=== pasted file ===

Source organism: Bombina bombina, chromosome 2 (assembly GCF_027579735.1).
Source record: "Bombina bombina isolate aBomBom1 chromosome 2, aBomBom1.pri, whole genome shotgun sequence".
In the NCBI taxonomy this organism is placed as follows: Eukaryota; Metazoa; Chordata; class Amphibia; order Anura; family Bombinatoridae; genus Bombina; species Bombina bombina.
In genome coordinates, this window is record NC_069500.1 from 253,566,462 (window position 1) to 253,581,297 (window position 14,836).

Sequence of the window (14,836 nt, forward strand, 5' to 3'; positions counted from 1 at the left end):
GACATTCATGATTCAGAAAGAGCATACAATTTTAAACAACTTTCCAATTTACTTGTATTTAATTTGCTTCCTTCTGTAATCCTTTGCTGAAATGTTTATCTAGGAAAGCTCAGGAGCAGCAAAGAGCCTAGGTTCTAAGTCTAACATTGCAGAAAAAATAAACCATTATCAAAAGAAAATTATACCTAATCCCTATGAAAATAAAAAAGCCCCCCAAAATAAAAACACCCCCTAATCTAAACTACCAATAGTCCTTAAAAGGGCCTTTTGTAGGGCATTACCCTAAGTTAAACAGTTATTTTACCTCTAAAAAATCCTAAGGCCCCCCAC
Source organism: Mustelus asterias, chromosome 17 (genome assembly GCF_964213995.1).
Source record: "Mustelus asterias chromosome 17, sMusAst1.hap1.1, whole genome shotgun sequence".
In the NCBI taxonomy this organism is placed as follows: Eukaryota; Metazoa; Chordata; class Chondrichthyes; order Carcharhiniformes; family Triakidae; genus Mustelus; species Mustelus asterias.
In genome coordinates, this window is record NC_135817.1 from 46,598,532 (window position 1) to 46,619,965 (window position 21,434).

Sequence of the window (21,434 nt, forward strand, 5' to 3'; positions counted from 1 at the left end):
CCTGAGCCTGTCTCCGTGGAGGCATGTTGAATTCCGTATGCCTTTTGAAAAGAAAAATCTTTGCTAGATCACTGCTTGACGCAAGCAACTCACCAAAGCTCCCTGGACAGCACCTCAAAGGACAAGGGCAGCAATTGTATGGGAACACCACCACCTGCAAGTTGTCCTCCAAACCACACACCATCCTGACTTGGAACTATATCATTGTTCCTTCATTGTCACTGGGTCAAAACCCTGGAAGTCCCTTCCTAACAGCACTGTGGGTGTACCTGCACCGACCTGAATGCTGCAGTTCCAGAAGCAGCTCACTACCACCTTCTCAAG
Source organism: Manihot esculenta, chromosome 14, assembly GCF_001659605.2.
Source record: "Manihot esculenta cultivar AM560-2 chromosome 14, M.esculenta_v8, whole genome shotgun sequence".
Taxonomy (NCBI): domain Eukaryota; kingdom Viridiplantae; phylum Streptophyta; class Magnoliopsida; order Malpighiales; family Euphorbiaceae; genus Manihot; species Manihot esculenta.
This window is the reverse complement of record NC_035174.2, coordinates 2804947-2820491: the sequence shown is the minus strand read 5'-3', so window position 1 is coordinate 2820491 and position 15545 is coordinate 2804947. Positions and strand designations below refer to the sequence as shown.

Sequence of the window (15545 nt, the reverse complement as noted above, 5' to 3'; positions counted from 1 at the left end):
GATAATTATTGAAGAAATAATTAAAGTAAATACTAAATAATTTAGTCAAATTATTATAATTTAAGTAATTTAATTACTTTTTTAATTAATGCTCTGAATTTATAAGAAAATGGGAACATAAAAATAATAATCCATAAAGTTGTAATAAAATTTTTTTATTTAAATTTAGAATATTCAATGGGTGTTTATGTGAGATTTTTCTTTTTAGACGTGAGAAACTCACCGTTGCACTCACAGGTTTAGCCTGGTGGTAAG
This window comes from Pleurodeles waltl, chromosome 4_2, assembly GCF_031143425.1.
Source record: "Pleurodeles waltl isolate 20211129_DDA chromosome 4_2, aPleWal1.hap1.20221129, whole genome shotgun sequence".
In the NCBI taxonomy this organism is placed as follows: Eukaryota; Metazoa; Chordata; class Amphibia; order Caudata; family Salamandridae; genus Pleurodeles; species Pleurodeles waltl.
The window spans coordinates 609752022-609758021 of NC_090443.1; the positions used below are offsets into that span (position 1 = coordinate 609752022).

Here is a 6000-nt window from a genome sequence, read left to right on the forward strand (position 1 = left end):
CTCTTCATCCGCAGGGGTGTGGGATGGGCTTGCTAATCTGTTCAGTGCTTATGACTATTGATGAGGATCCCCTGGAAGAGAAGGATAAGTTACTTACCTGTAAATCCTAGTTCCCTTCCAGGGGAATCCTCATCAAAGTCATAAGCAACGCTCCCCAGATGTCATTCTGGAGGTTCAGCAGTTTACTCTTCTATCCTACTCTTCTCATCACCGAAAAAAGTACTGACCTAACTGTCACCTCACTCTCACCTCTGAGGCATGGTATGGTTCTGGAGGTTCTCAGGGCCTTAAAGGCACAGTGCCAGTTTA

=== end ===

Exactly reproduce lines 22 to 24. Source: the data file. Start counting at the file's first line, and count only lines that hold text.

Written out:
The window spans coordinates 609752022-609758021 of NC_090443.1; the positions used below are offsets into that span (position 1 = coordinate 609752022).

Here is a 6000-nt window from a genome sequence, read left to right on the forward strand (position 1 = left end):
CTCTTCATCCGCAGGGGTGTGGGATGGGCTTGCTAATCTGTTCAGTGCTTATGACTATTGATGAGGATCCCCTGGAAGAGAAGGATAAGTTACTTACCTGTAAATCCTAGTTCCCTTCCAGGGGAATCCTCATCAAAGTCATAAGCAACGCTCCCCAGATGTCATTCTGGAGGTTCAGCAGTTTACTCTTCTATCCTACTCTTCTCATCACCGAAAAAAGTACTGACCTAACTGTCACCTCACTCTCACCTCTGAGGCATGGTATGGTTCTGGAGGTTCTCAGGGCCTTAAAGGCACAGTGCCAGTTTA